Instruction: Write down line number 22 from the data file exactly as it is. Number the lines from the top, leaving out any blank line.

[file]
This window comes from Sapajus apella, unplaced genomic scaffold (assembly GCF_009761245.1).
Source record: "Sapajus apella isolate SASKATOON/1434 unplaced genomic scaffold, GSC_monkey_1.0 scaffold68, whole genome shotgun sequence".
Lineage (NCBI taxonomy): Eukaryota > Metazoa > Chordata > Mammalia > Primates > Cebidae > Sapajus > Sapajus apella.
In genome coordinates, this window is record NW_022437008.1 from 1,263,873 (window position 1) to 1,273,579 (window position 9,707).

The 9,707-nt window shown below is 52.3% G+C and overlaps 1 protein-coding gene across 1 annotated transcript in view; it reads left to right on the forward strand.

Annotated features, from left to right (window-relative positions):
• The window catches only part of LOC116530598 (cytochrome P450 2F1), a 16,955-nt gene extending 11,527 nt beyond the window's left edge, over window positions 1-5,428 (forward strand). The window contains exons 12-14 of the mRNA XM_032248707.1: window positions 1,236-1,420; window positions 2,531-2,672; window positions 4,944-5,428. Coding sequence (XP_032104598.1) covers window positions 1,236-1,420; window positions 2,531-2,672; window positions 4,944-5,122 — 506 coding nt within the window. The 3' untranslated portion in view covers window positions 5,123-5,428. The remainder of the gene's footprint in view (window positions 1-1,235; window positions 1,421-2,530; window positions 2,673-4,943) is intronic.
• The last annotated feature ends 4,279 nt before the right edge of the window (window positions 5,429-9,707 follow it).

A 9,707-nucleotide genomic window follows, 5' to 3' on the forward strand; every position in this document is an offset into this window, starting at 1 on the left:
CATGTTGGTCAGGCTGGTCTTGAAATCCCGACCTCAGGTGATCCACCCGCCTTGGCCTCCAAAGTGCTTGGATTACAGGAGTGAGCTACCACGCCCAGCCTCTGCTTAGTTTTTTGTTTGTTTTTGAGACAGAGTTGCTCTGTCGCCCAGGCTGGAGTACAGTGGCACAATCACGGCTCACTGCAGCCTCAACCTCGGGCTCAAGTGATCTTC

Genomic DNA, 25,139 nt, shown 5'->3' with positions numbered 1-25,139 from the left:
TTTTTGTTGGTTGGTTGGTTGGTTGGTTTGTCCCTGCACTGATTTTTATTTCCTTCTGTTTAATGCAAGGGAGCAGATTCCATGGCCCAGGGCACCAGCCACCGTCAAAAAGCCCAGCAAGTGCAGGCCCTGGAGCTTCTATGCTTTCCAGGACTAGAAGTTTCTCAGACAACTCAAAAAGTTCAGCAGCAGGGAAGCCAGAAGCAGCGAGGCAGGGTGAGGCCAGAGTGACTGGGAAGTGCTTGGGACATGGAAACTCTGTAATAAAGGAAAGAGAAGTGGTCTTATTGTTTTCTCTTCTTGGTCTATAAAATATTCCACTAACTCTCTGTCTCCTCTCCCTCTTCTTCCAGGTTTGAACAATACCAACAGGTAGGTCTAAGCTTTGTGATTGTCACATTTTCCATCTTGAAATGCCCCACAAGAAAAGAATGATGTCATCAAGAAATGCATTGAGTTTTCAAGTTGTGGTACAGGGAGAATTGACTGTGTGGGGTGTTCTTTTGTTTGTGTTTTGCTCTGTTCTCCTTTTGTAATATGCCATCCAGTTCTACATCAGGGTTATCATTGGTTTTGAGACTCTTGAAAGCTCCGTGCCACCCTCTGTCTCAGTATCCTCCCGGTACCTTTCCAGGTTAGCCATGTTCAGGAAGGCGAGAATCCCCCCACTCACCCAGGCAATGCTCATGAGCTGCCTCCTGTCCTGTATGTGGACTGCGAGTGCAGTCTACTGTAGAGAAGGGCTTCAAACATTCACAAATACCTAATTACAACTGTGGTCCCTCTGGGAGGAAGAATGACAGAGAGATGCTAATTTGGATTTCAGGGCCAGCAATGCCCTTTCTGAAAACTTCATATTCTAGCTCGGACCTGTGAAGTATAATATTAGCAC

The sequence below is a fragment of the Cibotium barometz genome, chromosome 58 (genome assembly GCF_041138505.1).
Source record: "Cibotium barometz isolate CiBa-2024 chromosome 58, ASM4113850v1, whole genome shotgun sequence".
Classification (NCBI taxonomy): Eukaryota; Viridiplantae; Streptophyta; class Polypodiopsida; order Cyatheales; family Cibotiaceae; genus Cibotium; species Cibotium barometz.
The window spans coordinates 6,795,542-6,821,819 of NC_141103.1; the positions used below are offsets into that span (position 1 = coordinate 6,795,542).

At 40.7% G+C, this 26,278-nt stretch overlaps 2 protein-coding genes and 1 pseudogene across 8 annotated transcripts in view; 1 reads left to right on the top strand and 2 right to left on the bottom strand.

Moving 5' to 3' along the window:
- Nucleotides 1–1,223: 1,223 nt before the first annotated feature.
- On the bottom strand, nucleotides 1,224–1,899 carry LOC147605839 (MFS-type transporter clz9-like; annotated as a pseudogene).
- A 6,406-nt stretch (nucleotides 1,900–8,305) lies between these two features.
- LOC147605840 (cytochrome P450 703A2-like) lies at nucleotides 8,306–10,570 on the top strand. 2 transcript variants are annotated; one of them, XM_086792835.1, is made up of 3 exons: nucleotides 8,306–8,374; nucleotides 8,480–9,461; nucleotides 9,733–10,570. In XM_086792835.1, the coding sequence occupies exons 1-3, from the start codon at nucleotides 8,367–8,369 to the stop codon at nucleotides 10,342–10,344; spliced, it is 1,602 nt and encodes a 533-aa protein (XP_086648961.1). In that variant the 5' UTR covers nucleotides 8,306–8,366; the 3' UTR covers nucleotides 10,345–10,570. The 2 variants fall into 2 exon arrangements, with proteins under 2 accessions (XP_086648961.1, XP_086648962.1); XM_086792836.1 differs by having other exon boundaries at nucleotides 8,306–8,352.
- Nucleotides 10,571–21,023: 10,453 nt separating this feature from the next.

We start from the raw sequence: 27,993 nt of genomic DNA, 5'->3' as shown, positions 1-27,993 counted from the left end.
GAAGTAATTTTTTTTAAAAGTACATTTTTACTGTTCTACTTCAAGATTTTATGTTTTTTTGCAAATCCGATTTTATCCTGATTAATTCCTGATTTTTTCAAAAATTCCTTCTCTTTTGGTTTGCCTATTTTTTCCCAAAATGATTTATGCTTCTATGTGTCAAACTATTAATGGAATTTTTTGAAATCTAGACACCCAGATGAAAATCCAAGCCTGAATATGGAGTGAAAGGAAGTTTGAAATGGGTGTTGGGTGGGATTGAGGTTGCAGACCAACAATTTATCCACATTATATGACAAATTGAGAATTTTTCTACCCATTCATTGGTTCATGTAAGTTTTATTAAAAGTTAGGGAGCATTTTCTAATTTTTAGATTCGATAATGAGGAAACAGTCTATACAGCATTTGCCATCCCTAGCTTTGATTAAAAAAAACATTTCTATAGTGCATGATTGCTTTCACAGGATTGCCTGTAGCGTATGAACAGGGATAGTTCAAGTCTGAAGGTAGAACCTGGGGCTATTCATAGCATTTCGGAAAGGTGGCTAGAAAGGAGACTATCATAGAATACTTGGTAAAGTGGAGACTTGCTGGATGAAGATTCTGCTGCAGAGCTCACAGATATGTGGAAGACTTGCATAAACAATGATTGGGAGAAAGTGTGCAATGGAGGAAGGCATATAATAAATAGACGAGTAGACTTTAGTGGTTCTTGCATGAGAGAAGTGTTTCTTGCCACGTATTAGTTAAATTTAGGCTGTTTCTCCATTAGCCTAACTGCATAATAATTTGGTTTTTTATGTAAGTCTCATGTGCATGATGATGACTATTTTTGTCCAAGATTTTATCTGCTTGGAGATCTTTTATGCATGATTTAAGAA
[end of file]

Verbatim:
- LOC147605840 (cytochrome P450 703A2-like) lies at nucleotides 8,306–10,570 on the top strand. 2 transcript variants are annotated; one of them, XM_086792835.1, is made up of 3 exons: nucleotides 8,306–8,374; nucleotides 8,480–9,461; nucleotides 9,733–10,570. In XM_086792835.1, the coding sequence occupies exons 1-3, from the start codon at nucleotides 8,367–8,369 to the stop codon at nucleotides 10,342–10,344; spliced, it is 1,602 nt and encodes a 533-aa protein (XP_086648961.1). In that variant the 5' UTR covers nucleotides 8,306–8,366; the 3' UTR covers nucleotides 10,345–10,570. The 2 variants fall into 2 exon arrangements, with proteins under 2 accessions (XP_086648961.1, XP_086648962.1); XM_086792836.1 differs by having other exon boundaries at nucleotides 8,306–8,352.